ER,  Scotland,  Western Europe

The Black Dinner-  Fact or Fiction

13094198_261976127477810_4604944910419396580_nThe Bible says, “Woe to thee, O land, when thy king is a child”, and Scotland was no exception in the 15th century.  James I had been murdered leaving the young James II as the king.  His mother, Queen Joan Beaufort, and Governor of Scotland, Archibald, 5th Earl of Douglas, we’re co-regents.  In 1439, Earl Douglas died and the situation descended further.  The Earl’s young son, William, takes his place as the 6th Earl.  However, many other nobles think the time of the Douglas’ influence should come to an end.

Two nobles decided to take the opportunity to gain more power and abducted Queen Joan and the young king.  Sir William Crichton and Sir Alexander Livingstone takes then to Stirling.  When Parliament insisted that the king and his mother were to be released, the two decided to nip the Douglas problem in the bud.  

The two have the young king invite the new young Earl Douglas and his younger brother, David, to dinner at Edinburgh Castle on November 24, 1440. The three were of similar age, and legend says they were having a good time together.  Then someone brings out the main dish, the head of a black bull, a symbol of death for the main guest, the Earl.  One version of the story says despite the king’s protests, Earl Douglas’ head joined the bull’s on the table.  Another version says the two young Douglases were dragged to Castle Hill and given a mock trial and found guilty of treason.  The older brother begged for the younger one to be killed first so he wouldn’t be afraid seeing his older brother killed.  Both young men were beheaded.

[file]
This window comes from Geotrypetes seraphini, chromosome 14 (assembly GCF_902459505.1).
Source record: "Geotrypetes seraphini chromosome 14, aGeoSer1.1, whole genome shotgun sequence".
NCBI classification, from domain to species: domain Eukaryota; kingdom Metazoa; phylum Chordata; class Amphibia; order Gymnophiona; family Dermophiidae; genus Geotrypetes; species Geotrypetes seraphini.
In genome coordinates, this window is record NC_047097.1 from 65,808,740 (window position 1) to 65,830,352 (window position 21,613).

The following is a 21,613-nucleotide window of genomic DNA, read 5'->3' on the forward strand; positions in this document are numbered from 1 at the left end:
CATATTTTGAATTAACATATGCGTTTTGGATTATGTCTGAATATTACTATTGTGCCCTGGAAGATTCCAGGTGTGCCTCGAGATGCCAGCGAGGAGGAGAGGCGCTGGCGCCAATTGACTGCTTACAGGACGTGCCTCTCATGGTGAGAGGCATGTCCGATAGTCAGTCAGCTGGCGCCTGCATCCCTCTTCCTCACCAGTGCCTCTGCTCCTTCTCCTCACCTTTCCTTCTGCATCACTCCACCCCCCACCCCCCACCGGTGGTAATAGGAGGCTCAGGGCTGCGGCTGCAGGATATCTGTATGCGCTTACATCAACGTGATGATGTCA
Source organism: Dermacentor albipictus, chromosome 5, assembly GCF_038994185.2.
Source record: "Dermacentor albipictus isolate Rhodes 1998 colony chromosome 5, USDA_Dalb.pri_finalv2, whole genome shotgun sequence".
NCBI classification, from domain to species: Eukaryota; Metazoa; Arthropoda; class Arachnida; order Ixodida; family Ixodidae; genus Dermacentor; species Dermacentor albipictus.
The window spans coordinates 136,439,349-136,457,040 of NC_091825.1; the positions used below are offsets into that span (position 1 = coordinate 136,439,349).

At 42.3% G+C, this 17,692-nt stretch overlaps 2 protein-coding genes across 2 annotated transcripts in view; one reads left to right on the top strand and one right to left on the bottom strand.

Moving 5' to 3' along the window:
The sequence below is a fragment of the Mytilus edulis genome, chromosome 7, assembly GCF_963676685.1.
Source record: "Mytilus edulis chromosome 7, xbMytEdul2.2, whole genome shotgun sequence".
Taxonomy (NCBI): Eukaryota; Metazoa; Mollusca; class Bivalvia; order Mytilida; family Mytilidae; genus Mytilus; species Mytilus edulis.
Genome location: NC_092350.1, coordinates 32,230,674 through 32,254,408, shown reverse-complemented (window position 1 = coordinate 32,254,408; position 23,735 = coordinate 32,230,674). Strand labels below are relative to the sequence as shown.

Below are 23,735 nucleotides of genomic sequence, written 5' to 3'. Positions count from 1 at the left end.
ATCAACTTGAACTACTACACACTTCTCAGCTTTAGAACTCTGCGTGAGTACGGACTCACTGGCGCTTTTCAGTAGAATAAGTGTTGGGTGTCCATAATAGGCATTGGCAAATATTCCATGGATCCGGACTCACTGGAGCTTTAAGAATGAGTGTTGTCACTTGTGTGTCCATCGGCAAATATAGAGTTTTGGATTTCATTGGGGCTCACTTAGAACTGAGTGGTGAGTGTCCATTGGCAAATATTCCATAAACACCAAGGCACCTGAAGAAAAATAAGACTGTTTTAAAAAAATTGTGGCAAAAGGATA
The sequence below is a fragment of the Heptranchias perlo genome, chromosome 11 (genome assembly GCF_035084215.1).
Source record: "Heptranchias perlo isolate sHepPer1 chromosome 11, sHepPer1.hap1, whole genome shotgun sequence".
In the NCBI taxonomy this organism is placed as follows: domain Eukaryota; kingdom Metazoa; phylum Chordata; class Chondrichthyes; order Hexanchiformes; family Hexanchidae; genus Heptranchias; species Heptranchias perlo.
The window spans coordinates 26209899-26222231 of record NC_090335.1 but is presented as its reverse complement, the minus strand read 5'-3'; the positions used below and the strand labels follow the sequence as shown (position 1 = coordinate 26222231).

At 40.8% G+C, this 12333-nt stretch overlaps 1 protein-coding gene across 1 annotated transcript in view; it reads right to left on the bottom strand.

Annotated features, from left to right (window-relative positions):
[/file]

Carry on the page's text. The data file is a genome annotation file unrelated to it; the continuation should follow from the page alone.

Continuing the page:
Scholars believe the story of the dinner is a legend, however, the young Earl, his brother and Sir Malcolm Fleming of Cumbernauld, their advisor, were tried and executed for treason very hastily.  The addition of the dinner and its omen of the black bull’s head was to add color to the story.  However, it does bear a striking similarity to a dinner nine years later with the King and a different Earl Douglas.

King James II was now in his majority and attempting to wrest the reins of power from the Clan Douglas.  He accused the Earl of forming a treacherous alliance with John MacDonald, Earl of Ross and Lord of the Isles, and the Earl of Crawford.  An argument glared up between the Earl and the King, and the King stabbed him with his own dagger.  The courtiers rushed in and finished off the Earl, one smashing in the Earl’s head with an axe.

No matter the year, it seemed Sir Walter Scott was correct when he wrote:

“Edinburgh castle, toune, and towre,
God grant thou sink for sin;
And that e’en for the Black Dinner,
Earl Douglas gat therein.”


Sources available on request